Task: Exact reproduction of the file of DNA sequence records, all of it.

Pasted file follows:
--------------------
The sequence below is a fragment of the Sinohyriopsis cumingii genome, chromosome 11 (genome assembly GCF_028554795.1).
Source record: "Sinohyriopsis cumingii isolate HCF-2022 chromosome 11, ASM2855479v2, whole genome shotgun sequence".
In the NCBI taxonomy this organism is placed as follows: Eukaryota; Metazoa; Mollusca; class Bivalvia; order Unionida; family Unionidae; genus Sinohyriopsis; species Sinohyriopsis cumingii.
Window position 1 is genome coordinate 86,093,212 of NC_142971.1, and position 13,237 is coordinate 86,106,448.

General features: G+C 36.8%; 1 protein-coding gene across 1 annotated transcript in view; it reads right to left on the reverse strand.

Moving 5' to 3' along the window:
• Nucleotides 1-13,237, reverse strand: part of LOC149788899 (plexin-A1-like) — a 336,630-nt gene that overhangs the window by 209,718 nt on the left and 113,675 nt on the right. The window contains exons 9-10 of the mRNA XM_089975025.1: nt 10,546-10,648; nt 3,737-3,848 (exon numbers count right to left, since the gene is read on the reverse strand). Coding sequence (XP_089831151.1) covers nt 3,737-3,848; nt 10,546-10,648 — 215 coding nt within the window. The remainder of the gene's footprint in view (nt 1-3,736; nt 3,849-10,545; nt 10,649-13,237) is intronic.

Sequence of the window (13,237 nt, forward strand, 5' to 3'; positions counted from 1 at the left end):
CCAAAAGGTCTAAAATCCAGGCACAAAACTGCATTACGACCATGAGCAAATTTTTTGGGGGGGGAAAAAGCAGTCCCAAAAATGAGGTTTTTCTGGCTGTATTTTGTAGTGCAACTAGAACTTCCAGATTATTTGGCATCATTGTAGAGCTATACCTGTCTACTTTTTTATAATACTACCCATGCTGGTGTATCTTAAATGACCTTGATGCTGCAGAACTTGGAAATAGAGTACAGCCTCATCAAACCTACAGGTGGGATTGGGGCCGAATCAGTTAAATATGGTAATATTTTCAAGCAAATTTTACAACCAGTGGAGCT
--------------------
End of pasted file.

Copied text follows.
The sequence below is a fragment of the Sinohyriopsis cumingii genome, chromosome 11 (genome assembly GCF_028554795.1).
Source record: "Sinohyriopsis cumingii isolate HCF-2022 chromosome 11, ASM2855479v2, whole genome shotgun sequence".
In the NCBI taxonomy this organism is placed as follows: Eukaryota; Metazoa; Mollusca; class Bivalvia; order Unionida; family Unionidae; genus Sinohyriopsis; species Sinohyriopsis cumingii.
Window position 1 is genome coordinate 86,093,212 of NC_142971.1, and position 13,237 is coordinate 86,106,448.

General features: G+C 36.8%; 1 protein-coding gene across 1 annotated transcript in view; it reads right to left on the reverse strand.

Moving 5' to 3' along the window:
• Nucleotides 1-13,237, reverse strand: part of LOC149788899 (plexin-A1-like) — a 336,630-nt gene that overhangs the window by 209,718 nt on the left and 113,675 nt on the right. The window contains exons 9-10 of the mRNA XM_089975025.1: nt 10,546-10,648; nt 3,737-3,848 (exon numbers count right to left, since the gene is read on the reverse strand). Coding sequence (XP_089831151.1) covers nt 3,737-3,848; nt 10,546-10,648 — 215 coding nt within the window. The remainder of the gene's footprint in view (nt 1-3,736; nt 3,849-10,545; nt 10,649-13,237) is intronic.

Sequence of the window (13,237 nt, forward strand, 5' to 3'; positions counted from 1 at the left end):
CCAAAAGGTCTAAAATCCAGGCACAAAACTGCATTACGACCATGAGCAAATTTTTTGGGGGGGGAAAAAGCAGTCCCAAAAATGAGGTTTTTCTGGCTGTATTTTGTAGTGCAACTAGAACTTCCAGATTATTTGGCATCATTGTAGAGCTATACCTGTCTACTTTTTTATAATACTACCCATGCTGGTGTATCTTAAATGACCTTGATGCTGCAGAACTTGGAAATAGAGTACAGCCTCATCAAACCTACAGGTGGGATTGGGGCCGAATCAGTTAAATATGGTAATATTTTCAAGCAAATTTTACAACCAGTGGAGCT